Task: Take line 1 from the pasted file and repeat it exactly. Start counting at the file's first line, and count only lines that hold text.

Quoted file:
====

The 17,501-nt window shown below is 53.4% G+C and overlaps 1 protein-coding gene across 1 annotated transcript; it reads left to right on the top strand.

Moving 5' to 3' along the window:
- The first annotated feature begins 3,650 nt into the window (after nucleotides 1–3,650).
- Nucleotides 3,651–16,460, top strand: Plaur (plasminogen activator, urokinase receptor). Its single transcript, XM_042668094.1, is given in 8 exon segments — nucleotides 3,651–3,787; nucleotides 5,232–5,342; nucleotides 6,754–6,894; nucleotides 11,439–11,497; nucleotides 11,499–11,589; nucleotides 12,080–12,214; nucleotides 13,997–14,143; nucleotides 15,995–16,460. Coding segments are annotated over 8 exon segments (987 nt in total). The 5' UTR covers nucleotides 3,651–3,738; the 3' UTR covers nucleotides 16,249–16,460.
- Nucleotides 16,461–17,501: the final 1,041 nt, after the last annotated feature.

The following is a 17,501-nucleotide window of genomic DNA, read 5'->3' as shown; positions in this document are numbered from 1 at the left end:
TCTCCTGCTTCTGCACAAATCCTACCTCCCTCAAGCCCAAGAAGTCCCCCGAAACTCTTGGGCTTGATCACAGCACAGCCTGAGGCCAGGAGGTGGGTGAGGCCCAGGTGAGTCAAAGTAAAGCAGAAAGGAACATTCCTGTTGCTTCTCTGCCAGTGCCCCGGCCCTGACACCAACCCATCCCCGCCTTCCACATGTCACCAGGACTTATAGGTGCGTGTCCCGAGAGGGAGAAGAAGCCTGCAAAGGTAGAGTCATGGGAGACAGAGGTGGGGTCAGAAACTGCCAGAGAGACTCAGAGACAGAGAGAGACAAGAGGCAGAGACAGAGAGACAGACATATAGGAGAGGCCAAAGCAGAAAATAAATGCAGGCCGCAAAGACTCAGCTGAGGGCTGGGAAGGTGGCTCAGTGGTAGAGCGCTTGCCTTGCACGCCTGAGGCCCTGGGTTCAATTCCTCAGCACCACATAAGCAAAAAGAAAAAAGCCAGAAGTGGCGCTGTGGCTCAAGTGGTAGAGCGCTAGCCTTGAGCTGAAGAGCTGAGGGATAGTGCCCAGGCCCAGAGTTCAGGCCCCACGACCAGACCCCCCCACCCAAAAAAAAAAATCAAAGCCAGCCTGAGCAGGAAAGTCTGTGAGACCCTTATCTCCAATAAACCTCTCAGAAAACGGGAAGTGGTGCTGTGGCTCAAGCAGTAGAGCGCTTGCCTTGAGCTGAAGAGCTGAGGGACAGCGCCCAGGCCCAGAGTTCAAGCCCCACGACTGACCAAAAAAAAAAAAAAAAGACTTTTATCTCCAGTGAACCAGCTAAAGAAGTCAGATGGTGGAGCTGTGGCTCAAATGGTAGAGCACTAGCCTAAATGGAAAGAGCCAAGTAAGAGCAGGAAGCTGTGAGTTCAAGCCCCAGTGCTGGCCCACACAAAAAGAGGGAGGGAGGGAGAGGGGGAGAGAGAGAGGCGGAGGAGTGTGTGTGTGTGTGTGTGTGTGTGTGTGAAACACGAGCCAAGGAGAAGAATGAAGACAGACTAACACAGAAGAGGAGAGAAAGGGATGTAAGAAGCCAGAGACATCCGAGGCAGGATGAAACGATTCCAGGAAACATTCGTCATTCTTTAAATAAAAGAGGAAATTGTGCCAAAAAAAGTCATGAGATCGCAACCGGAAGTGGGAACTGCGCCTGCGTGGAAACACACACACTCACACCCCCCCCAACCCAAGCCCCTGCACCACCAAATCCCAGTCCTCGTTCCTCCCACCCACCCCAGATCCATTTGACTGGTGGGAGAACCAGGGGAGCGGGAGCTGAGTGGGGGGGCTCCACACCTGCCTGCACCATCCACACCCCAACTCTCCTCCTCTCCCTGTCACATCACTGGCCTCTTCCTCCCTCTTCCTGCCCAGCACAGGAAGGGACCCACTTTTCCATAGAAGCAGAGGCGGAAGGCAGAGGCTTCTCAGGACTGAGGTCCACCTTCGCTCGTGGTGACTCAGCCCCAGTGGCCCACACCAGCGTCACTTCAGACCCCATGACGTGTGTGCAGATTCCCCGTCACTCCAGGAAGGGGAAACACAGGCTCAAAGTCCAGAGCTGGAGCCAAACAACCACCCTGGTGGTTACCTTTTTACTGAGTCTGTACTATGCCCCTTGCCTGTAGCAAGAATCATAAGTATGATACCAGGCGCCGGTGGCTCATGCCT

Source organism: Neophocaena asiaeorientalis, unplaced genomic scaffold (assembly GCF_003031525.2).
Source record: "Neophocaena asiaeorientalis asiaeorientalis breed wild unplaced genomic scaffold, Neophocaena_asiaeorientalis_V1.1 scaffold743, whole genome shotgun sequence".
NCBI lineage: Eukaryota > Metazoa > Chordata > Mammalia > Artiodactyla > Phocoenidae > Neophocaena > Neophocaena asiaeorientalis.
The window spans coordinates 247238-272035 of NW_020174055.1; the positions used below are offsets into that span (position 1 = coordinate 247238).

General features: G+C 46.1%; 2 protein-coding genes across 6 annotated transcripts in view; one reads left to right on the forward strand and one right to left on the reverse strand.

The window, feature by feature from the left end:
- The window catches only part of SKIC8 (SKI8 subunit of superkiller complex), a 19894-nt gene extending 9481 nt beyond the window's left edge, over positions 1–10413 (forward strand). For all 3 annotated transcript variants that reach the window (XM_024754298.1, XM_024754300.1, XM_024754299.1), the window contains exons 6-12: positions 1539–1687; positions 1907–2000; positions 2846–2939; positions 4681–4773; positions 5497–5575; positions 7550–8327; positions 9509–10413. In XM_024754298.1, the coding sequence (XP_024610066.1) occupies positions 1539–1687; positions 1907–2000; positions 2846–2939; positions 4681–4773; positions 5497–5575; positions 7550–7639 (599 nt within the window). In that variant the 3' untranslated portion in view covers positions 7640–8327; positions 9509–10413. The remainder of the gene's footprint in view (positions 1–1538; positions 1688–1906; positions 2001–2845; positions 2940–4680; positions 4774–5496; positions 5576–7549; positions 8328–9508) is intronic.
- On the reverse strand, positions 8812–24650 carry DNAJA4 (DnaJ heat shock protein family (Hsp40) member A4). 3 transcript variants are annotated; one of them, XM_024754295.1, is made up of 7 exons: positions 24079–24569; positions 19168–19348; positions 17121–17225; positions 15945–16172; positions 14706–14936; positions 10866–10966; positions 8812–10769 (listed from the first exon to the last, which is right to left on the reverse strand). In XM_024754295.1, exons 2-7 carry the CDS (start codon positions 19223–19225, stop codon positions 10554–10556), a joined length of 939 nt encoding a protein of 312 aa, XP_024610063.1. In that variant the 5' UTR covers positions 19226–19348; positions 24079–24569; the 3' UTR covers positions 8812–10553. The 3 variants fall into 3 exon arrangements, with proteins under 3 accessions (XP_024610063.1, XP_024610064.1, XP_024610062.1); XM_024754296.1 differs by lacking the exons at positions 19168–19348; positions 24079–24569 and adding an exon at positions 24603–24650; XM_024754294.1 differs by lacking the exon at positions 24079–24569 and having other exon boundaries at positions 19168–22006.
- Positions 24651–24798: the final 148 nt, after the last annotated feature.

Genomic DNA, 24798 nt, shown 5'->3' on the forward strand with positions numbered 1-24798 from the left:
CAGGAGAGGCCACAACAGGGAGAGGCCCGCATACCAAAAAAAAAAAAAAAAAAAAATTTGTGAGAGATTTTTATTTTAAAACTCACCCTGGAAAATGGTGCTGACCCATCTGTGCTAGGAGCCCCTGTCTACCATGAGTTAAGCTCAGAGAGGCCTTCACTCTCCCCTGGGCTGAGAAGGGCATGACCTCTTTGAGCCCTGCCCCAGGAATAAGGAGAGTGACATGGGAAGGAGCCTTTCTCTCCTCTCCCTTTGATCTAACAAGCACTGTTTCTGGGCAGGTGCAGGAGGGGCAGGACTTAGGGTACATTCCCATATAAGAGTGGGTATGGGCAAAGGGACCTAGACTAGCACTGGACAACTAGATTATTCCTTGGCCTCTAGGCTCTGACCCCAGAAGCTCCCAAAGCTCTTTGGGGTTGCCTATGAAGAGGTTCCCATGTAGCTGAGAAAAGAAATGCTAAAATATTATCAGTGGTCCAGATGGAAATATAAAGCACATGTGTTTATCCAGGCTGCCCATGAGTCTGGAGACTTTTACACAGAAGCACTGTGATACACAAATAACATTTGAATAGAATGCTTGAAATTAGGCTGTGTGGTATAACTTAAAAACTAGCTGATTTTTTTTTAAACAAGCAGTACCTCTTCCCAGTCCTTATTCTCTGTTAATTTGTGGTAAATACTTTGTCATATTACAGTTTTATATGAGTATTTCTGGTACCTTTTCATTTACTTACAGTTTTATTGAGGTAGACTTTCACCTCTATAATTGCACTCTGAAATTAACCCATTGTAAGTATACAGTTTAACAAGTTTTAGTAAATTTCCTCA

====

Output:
The 17,501-nt window shown below is 53.4% G+C and overlaps 1 protein-coding gene across 1 annotated transcript; it reads left to right on the top strand.